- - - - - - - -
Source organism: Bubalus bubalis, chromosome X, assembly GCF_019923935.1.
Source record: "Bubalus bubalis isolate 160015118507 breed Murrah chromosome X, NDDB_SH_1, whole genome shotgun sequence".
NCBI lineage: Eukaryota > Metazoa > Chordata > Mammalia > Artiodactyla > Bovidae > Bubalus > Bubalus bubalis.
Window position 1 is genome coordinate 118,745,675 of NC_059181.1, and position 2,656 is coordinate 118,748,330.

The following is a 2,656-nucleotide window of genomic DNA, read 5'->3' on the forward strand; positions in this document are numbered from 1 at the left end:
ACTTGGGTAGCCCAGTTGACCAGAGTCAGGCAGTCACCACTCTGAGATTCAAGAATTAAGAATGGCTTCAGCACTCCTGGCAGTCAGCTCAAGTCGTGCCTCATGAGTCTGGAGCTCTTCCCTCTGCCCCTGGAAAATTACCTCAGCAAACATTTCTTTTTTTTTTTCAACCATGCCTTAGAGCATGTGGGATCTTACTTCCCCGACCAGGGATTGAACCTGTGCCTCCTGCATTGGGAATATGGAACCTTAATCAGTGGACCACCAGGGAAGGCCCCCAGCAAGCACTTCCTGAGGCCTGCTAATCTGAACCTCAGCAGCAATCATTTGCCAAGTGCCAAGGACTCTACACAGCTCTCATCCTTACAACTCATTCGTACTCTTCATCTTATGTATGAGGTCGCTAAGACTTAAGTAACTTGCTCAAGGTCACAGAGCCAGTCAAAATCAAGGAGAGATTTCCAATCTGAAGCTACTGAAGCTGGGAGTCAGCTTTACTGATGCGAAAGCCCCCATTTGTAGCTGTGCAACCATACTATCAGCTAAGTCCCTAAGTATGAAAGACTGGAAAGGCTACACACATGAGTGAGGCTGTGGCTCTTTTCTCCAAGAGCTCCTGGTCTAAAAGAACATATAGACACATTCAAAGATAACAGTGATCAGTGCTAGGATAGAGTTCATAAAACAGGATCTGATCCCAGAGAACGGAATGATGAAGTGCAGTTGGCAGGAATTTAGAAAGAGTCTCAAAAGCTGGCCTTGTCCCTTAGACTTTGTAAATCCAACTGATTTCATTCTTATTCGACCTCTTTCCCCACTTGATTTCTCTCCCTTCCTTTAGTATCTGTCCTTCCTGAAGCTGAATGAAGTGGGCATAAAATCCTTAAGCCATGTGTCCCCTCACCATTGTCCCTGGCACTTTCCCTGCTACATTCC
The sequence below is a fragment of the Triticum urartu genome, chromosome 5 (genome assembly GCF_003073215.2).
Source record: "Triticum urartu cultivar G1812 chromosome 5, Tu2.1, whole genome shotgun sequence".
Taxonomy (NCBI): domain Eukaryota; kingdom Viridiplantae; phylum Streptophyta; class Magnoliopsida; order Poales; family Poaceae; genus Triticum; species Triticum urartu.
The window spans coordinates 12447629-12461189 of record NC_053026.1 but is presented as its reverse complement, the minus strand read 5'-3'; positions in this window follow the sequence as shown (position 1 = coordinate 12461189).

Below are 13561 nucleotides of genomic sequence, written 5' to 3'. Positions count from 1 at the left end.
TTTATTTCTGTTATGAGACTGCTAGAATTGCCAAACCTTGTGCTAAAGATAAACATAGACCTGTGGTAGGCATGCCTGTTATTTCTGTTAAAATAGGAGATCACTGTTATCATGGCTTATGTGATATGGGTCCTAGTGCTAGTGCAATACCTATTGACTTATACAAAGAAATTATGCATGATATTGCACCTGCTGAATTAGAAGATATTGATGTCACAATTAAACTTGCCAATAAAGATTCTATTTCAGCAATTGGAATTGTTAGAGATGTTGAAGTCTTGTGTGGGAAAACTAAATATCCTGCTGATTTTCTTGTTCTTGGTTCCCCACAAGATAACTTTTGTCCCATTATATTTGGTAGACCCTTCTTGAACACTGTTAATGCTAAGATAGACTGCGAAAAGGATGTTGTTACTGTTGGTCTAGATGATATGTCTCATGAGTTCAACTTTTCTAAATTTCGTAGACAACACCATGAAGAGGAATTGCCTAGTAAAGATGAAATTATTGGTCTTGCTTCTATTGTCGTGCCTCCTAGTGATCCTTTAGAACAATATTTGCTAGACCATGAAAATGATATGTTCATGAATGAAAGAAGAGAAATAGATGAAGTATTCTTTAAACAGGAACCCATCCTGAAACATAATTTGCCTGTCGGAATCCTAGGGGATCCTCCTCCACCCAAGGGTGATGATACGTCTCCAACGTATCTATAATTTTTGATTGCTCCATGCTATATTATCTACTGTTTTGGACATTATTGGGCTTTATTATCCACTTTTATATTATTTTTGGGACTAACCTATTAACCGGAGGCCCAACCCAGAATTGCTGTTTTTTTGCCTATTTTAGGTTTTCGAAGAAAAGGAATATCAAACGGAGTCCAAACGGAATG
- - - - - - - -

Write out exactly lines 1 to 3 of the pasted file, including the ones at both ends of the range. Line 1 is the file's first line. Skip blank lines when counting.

Source organism: Bubalus bubalis, chromosome X, assembly GCF_019923935.1.
Source record: "Bubalus bubalis isolate 160015118507 breed Murrah chromosome X, NDDB_SH_1, whole genome shotgun sequence".
NCBI lineage: Eukaryota > Metazoa > Chordata > Mammalia > Artiodactyla > Bovidae > Bubalus > Bubalus bubalis.